5:35: So far, nothing. I have not exhaustively tested every module in every slot, but it certainly appears that the motherboard will not accept any of the four DDR3 RAM modules I have. It only takes DDR3 memory in the first place, and all the other modules I have from other computers are at best DDR2 (which won't even fit in the memory slots). So it looks like there's little more I can do tonight.
My next thoughts are to (tomorrow) attempt to buy some DDR3 memory locally; and start taking steps to return this non-working memory to TigerDirect. On carefully examining the packaging, I note that it is not pristine: this is more wear and tear on the cardboard box than can be explained by my having opened it recently. So I suspect I was not the first to buy this package of RAM. Combined with the fun I had with UPS, this is not leaving me with a good feeling about TigerDirect.
Of course, this assumes that the RAM really is the problem. It'd be nice if I could find a more authoritative reference for the startup beep code than just Wikipedia and random Web BBS postings. One small bit of confirmation is that the beep code when I boot with no RAM at all, is the same as with any combination of these modules.
8:04: Took some time out for a Skype meeting with people in Waterloo; during and after that, I spent some time on the Net investigating the RAM situation. It appears that all DDR3 memory is not created equal. There are different clock speeds, which I knew about, but there is also the issue of whether the memory is "for Intel" or "for AMD." Some modules are for both, but many are not, and my modules are "for Intel" whereas my motherboard and CPU are AMD. This could arguably be called my fault, because the fact that it was "for Intel" was mentioned in the catalog from which I ordered. The other side of that argument is that I am a highly trained computing professional. If I could make this mistake and order the incompatible modules based on the information in TigerDirect's catalog, then so could at least 95% of their other customers (and it looks quite probable someone else did, since I appear to have been sold a package that was previously returned by someone else) and then it looks like maybe TigerDirect didn't disclose the limitations of their product as clearly as they ought to have.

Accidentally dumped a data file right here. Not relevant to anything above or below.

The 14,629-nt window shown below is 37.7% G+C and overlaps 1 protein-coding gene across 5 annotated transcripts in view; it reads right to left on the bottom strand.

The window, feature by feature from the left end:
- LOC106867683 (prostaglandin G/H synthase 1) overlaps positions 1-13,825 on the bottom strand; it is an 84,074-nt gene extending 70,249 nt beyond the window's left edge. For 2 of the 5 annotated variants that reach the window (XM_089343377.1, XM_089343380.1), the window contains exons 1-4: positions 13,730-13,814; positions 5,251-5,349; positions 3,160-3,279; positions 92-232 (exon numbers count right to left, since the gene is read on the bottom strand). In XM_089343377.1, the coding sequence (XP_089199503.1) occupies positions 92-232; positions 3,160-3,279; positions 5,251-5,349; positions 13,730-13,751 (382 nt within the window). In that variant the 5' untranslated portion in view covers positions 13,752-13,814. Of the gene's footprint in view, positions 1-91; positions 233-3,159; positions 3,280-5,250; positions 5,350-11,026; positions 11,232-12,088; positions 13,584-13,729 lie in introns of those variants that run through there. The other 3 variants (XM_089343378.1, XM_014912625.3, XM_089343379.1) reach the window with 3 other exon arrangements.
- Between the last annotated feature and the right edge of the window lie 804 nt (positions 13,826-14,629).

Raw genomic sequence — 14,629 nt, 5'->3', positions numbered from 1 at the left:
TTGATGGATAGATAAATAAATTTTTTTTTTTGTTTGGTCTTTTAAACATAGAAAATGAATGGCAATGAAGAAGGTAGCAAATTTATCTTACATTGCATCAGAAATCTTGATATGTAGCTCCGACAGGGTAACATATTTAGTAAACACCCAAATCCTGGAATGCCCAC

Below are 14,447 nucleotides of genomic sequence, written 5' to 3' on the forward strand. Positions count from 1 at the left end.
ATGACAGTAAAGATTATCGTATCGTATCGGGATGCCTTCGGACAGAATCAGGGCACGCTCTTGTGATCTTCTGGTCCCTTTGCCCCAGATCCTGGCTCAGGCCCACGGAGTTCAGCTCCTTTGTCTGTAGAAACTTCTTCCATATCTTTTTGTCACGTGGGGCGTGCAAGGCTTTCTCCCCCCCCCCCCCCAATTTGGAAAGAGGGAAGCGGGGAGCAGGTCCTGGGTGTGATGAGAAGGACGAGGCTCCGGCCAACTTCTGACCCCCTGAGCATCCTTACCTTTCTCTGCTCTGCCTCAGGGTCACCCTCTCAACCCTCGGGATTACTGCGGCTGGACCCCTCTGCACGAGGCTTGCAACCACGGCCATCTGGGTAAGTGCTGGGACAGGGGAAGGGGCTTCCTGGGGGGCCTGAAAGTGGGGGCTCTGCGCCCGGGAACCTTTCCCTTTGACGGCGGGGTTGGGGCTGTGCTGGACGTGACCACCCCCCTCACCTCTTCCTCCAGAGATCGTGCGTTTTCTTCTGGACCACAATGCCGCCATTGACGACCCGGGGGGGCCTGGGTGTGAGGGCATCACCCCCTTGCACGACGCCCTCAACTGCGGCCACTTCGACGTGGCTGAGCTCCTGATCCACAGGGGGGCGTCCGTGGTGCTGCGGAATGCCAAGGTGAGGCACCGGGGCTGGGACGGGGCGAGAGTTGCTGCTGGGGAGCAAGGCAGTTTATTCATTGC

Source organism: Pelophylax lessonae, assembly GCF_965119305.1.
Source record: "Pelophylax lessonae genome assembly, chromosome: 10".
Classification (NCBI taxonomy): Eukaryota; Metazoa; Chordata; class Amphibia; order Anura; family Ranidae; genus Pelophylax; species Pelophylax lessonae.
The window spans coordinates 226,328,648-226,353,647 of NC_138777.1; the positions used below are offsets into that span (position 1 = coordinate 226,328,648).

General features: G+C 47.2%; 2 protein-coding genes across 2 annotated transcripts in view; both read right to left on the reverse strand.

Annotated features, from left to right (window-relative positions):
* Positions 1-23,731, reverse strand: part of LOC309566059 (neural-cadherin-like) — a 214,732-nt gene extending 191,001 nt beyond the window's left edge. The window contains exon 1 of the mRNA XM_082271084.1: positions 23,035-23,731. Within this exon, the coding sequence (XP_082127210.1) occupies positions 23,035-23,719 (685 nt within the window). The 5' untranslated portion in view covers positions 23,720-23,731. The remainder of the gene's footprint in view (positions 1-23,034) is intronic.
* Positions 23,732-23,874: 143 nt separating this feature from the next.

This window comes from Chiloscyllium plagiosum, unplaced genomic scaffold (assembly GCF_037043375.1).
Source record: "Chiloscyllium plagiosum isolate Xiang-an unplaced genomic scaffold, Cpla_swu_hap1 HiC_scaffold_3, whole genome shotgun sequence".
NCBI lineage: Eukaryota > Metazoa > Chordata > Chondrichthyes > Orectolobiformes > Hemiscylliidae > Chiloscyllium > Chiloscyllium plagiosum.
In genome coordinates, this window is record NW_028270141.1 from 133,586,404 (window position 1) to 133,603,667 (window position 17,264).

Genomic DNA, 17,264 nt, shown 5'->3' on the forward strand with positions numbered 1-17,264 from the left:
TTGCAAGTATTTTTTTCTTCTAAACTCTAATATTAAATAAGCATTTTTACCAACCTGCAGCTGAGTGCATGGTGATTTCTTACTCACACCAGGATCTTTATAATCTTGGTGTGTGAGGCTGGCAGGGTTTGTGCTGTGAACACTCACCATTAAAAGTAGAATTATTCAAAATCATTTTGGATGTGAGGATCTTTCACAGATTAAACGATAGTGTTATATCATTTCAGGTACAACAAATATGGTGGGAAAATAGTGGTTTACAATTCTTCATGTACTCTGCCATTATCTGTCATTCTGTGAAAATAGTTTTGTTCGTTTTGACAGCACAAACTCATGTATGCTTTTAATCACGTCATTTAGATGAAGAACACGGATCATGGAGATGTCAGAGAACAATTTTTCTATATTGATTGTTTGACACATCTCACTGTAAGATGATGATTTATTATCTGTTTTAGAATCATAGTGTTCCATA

Anyway, some people claim to have used these modules with AMD CPUs, but not with my motherboard and CPU in particular. So I'm going to chalk it up to an expensive lesson, if they don't accept a return at full price. (And not so very expensive anyway - I said $400 earlier but it's really more like $260 purchase price for the RAM, and I'll probably get a partial refund.) In the mean time, I'll go try to buy some "for AMD" RAM in Toronto tomorrow. And adventures from that point on will probably go in a new entry.
I'd really been hoping that by this point I'd be writing about RAID and LVM configuration...